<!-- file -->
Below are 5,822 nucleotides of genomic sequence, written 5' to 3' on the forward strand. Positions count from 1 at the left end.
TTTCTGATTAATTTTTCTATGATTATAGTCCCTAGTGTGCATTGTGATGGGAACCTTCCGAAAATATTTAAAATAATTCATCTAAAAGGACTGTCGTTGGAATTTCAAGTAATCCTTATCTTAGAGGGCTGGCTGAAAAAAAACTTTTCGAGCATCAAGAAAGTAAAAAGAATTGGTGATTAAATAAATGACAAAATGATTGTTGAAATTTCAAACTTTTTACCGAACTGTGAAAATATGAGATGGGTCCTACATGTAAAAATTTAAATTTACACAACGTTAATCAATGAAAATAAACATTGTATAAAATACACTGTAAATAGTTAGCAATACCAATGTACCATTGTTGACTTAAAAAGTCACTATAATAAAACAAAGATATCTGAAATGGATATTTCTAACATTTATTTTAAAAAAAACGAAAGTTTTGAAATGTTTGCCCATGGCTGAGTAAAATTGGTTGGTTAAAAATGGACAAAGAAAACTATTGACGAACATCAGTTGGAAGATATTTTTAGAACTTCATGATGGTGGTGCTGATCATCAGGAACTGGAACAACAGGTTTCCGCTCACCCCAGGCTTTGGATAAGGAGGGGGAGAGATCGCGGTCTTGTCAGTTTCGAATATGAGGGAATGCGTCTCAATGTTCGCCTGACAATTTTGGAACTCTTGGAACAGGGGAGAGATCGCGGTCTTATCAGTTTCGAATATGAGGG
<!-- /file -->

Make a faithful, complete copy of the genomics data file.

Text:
Below are 5,822 nucleotides of genomic sequence, written 5' to 3' on the forward strand. Positions count from 1 at the left end.
TTTCTGATTAATTTTTCTATGATTATAGTCCCTAGTGTGCATTGTGATGGGAACCTTCCGAAAATATTTAAAATAATTCATCTAAAAGGACTGTCGTTGGAATTTCAAGTAATCCTTATCTTAGAGGGCTGGCTGAAAAAAAACTTTTCGAGCATCAAGAAAGTAAAAAGAATTGGTGATTAAATAAATGACAAAATGATTGTTGAAATTTCAAACTTTTTACCGAACTGTGAAAATATGAGATGGGTCCTACATGTAAAAATTTAAATTTACACAACGTTAATCAATGAAAATAAACATTGTATAAAATACACTGTAAATAGTTAGCAATACCAATGTACCATTGTTGACTTAAAAAGTCACTATAATAAAACAAAGATATCTGAAATGGATATTTCTAACATTTATTTTAAAAAAAACGAAAGTTTTGAAATGTTTGCCCATGGCTGAGTAAAATTGGTTGGTTAAAAATGGACAAAGAAAACTATTGACGAACATCAGTTGGAAGATATTTTTAGAACTTCATGATGGTGGTGCTGATCATCAGGAACTGGAACAACAGGTTTCCGCTCACCCCAGGCTTTGGATAAGGAGGGGGAGAGATCGCGGTCTTGTCAGTTTCGAATATGAGGGAATGCGTCTCAATGTTCGCCTGACAATTTTGGAACTCTTGGAACAGGGGAGAGATCGCGGTCTTATCAGTTTCGAATATGAGGG